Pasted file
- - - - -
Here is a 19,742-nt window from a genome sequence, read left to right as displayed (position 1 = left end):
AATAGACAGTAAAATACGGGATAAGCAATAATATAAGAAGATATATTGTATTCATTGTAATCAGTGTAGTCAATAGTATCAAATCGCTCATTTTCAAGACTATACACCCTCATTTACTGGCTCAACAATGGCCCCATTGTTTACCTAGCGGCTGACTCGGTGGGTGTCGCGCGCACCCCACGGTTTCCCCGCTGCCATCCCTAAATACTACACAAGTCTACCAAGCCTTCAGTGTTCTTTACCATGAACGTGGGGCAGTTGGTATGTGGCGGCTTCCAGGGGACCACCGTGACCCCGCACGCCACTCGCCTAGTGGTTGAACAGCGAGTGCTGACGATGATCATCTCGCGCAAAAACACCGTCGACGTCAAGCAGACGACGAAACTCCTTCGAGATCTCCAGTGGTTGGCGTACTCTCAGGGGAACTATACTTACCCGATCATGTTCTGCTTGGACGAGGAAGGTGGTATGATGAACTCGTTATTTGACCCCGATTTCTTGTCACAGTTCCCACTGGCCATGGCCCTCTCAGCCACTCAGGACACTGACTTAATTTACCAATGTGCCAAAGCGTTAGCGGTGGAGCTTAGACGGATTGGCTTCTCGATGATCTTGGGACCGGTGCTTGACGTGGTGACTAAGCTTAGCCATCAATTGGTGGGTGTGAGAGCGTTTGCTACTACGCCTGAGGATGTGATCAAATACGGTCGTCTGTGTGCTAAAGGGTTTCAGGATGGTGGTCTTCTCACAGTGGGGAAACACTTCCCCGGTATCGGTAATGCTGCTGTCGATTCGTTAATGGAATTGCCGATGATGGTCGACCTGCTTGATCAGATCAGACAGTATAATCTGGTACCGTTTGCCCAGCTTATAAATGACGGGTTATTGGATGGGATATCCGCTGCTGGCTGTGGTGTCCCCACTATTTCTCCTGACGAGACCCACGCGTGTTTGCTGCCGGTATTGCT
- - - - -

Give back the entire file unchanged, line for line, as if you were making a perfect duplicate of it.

Here is a 19,742-nt window from a genome sequence, read left to right as displayed (position 1 = left end):
AATAGACAGTAAAATACGGGATAAGCAATAATATAAGAAGATATATTGTATTCATTGTAATCAGTGTAGTCAATAGTATCAAATCGCTCATTTTCAAGACTATACACCCTCATTTACTGGCTCAACAATGGCCCCATTGTTTACCTAGCGGCTGACTCGGTGGGTGTCGCGCGCACCCCACGGTTTCCCCGCTGCCATCCCTAAATACTACACAAGTCTACCAAGCCTTCAGTGTTCTTTACCATGAACGTGGGGCAGTTGGTATGTGGCGGCTTCCAGGGGACCACCGTGACCCCGCACGCCACTCGCCTAGTGGTTGAACAGCGAGTGCTGACGATGATCATCTCGCGCAAAAACACCGTCGACGTCAAGCAGACGACGAAACTCCTTCGAGATCTCCAGTGGTTGGCGTACTCTCAGGGGAACTATACTTACCCGATCATGTTCTGCTTGGACGAGGAAGGTGGTATGATGAACTCGTTATTTGACCCCGATTTCTTGTCACAGTTCCCACTGGCCATGGCCCTCTCAGCCACTCAGGACACTGACTTAATTTACCAATGTGCCAAAGCGTTAGCGGTGGAGCTTAGACGGATTGGCTTCTCGATGATCTTGGGACCGGTGCTTGACGTGGTGACTAAGCTTAGCCATCAATTGGTGGGTGTGAGAGCGTTTGCTACTACGCCTGAGGATGTGATCAAATACGGTCGTCTGTGTGCTAAAGGGTTTCAGGATGGTGGTCTTCTCACAGTGGGGAAACACTTCCCCGGTATCGGTAATGCTGCTGTCGATTCGTTAATGGAATTGCCGATGATGGTCGACCTGCTTGATCAGATCAGACAGTATAATCTGGTACCGTTTGCCCAGCTTATAAATGACGGGTTATTGGATGGGATATCCGCTGCTGGCTGTGGTGTCCCCACTATTTCTCCTGACGAGACCCACGCGTGTTTGCTGCCGGTATTGCT